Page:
The most obvious feature of Brad Leithauser’s poems is how well made they are. Unlike many of the street poets who favored free verse, he was committed to forms and rhymes from the outset, and he proclaims himself to be one of the New Formalist poets. He is gifted with an exceptional ear for the music of verse, which he is able to control and evoke as he chooses within the restrictions of poetic forms. One might call him an Augustan writer for his respect for the traditions of his craft, though his vocabulary ranges far and wide and he works his will with his multifarious subject matter without imparting any sense of being trapped by external forms.
The subjects of his early collections are principally places and flora and fauna, as in “A Flight from Osaka,” “Giant Tortoise,” “Dead Elms by a River,” “Along Lake Michigan,” and “In a Japanese Garden” from Hundreds of Fireflies and Cats of the Temple. Often grave, reflective, matter-of-factly lyrical, elegiac, and sharp-witted—“Rabbits: A Valentine” from Cats of the Temple presents a droll meditation on the creatures’ legendary fertility—these poems chew more than they bite off, though they include the occasional spun-off small-scale work and epigrams as well as evidently deeply considered works such as “Hundreds of Fireflies,” the title poem of his first collection. Some seem to have been written from a desire to write, and they seem to be none the worse for that.
The Mail from Anywhere adds “A Peopled World” to the places, plants, and animals of the first books. In this it foreshadows the portraits of family and friends in The Odd Last Thing She Did, Curves and Angles, and Darlington’s Fall. It is not accidental that the middle section of The Odd Last Thing She Did, “Stones Trees Breezes Stars,” is bracketed by “Men and Women” and “Men and Men.” The title poem, “The Odd Last Thing She Did,” refers to how a young woman who committed suicide by jumping off an ocean cliff left her car running with the headlights on and had just filled the tank with gas. The portraits in these later volumes evoke the poems of Edwin Arlington Robinson and Robert Frost in their rich simplicity and conversational ease. The language in these later poems is more direct and idiomatic than that of their predecessors.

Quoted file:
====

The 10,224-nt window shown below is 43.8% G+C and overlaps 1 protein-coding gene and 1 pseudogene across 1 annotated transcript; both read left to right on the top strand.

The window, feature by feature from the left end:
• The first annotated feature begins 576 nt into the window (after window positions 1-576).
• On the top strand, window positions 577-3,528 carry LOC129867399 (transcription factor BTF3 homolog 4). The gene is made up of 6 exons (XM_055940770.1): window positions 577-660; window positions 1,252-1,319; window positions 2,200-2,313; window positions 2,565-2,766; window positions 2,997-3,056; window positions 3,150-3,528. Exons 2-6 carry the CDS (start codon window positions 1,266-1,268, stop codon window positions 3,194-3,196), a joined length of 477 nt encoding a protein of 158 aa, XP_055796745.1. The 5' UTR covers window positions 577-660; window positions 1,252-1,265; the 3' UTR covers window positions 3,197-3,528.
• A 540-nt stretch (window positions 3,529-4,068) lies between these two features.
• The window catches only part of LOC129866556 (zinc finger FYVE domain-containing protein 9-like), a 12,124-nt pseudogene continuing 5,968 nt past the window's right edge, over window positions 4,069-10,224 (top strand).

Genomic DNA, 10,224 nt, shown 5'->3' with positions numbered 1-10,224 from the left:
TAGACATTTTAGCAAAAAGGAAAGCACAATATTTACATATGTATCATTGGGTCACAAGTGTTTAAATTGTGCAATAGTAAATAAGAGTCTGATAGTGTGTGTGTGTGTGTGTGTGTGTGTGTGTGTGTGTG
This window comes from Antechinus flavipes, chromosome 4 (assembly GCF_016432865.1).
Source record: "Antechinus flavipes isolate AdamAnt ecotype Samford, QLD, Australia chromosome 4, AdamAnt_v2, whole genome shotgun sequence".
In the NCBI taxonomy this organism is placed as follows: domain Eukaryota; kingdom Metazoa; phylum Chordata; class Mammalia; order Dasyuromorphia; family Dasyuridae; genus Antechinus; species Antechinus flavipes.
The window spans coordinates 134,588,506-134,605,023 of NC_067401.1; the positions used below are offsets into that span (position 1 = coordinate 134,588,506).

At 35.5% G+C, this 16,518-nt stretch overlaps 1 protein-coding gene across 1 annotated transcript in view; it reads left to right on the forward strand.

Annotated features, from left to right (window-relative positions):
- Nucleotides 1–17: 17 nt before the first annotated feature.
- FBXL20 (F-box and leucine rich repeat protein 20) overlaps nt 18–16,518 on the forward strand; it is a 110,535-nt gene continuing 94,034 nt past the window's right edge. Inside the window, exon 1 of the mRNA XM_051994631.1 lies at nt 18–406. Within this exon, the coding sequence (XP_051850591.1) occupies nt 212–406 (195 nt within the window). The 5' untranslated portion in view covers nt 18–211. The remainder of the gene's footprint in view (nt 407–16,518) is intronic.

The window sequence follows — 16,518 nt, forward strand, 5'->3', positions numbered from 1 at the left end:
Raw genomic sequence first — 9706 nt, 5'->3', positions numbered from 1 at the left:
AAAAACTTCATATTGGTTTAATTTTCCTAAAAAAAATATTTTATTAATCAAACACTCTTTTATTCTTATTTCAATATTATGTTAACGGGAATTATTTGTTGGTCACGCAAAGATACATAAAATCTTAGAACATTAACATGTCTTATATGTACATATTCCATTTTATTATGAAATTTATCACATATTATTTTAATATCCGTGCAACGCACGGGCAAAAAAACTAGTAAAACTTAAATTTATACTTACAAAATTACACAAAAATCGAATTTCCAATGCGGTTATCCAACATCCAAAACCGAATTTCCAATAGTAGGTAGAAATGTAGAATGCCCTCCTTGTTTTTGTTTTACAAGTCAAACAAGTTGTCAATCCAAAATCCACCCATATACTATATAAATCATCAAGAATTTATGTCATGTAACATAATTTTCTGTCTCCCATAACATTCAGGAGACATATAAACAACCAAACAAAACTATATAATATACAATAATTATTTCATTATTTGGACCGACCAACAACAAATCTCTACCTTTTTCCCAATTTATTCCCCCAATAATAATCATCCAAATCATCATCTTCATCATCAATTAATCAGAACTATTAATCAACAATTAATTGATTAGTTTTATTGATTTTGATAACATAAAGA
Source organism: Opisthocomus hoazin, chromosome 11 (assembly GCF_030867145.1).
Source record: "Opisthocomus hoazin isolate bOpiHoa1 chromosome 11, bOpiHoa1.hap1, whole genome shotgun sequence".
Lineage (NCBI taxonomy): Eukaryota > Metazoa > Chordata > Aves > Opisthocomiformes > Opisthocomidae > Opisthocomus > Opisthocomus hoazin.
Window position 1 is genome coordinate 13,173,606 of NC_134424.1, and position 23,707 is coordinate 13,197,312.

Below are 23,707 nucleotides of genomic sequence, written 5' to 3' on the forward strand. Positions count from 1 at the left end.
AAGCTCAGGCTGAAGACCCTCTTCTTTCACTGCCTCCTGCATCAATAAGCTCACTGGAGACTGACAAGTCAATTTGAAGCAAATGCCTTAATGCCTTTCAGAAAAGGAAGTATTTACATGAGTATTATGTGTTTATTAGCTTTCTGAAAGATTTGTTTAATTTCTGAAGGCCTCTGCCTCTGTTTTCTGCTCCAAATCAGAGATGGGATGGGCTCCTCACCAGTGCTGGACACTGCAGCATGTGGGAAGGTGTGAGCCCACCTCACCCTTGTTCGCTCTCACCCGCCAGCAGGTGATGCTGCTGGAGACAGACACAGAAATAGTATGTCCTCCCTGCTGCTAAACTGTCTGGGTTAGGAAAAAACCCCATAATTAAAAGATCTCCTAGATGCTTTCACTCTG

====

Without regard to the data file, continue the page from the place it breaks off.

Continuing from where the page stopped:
In Leithauser’s later works, society and its constraints appear increasingly as subjects, although Leithauser seldom touches on religion and politics. Darlington’s Fall, however, has much to say about religion, especially in the light of the Darwinian enlightenment, a topic that bedevils its entomologist hero. This verse tour de force perhaps makes one think of Samuel Johnson’s apercu: “Sir, a woman’s preaching is like a dog’s walking on his hind legs. It is not done well; but you...
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